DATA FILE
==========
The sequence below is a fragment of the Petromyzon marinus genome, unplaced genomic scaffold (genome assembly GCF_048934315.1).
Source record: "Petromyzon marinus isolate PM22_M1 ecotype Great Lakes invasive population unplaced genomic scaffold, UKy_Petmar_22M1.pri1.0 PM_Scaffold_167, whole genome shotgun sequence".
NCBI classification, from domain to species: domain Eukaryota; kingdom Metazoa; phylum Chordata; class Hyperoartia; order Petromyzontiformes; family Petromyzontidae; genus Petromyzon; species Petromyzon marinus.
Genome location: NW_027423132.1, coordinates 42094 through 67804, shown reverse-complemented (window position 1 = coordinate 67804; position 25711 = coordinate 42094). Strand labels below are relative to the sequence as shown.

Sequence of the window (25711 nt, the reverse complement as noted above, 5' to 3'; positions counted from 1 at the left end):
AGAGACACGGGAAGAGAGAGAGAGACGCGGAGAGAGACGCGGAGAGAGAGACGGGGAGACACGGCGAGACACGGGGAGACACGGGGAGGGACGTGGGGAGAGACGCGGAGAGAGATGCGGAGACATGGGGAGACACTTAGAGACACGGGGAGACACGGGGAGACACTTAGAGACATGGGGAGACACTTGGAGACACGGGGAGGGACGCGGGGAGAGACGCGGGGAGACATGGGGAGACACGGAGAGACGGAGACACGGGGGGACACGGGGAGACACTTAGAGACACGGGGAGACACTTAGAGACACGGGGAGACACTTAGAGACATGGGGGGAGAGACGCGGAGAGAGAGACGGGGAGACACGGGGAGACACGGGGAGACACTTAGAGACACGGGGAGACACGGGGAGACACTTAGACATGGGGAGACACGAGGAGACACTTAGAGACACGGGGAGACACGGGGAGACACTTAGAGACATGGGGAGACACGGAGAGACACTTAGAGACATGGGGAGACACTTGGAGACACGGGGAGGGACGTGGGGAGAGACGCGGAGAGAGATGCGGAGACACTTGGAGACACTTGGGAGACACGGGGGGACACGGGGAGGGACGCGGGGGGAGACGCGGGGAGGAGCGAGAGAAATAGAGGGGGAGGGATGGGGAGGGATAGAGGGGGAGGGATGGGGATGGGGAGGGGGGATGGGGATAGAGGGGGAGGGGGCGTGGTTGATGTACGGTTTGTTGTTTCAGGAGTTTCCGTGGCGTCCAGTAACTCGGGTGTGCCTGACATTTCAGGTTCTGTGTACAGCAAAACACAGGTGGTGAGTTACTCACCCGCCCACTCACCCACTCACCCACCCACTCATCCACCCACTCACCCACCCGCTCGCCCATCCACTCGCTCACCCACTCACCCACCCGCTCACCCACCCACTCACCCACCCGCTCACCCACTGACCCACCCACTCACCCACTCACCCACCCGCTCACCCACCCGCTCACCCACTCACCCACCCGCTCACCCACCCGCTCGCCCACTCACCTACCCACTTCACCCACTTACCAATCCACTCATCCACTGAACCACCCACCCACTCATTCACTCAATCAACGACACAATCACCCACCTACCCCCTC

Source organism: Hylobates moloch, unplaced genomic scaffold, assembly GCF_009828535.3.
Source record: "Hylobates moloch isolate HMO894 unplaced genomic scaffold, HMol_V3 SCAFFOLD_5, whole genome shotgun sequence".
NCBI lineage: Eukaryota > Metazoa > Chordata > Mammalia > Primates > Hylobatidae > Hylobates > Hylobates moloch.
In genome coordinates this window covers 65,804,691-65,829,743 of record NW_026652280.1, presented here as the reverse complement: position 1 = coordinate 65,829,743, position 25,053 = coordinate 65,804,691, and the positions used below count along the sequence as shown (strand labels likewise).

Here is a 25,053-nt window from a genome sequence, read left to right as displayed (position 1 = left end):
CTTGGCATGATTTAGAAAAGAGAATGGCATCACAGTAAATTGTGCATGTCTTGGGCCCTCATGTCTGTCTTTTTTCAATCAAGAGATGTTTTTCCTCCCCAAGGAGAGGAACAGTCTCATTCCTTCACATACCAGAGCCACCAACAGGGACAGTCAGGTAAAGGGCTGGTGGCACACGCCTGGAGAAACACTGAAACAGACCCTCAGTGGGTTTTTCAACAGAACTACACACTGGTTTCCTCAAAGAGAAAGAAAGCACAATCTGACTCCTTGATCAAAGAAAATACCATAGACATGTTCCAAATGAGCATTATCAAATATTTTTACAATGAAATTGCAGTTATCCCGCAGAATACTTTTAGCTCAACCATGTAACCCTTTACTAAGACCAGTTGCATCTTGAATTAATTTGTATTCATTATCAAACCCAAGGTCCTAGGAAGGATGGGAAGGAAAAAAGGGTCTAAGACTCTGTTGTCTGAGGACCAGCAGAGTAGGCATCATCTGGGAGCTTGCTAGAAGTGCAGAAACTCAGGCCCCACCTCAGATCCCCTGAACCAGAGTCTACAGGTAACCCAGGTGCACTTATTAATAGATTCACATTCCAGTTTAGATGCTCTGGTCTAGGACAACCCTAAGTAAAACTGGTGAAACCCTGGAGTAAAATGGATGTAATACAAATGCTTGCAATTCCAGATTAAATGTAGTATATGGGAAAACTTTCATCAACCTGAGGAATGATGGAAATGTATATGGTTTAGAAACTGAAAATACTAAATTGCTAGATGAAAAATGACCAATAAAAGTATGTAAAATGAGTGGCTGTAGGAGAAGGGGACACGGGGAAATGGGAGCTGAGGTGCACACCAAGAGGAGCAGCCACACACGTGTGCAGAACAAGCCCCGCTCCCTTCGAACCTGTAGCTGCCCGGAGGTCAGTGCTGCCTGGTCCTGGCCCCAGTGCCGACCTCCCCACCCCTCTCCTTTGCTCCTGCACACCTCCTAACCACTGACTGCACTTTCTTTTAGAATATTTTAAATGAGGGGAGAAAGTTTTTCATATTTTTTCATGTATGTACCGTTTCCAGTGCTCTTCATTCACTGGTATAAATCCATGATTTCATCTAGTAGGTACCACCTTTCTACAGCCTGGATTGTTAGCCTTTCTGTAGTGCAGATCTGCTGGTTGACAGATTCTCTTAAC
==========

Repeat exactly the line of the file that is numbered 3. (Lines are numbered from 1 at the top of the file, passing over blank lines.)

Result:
NCBI classification, from domain to species: domain Eukaryota; kingdom Metazoa; phylum Chordata; class Hyperoartia; order Petromyzontiformes; family Petromyzontidae; genus Petromyzon; species Petromyzon marinus.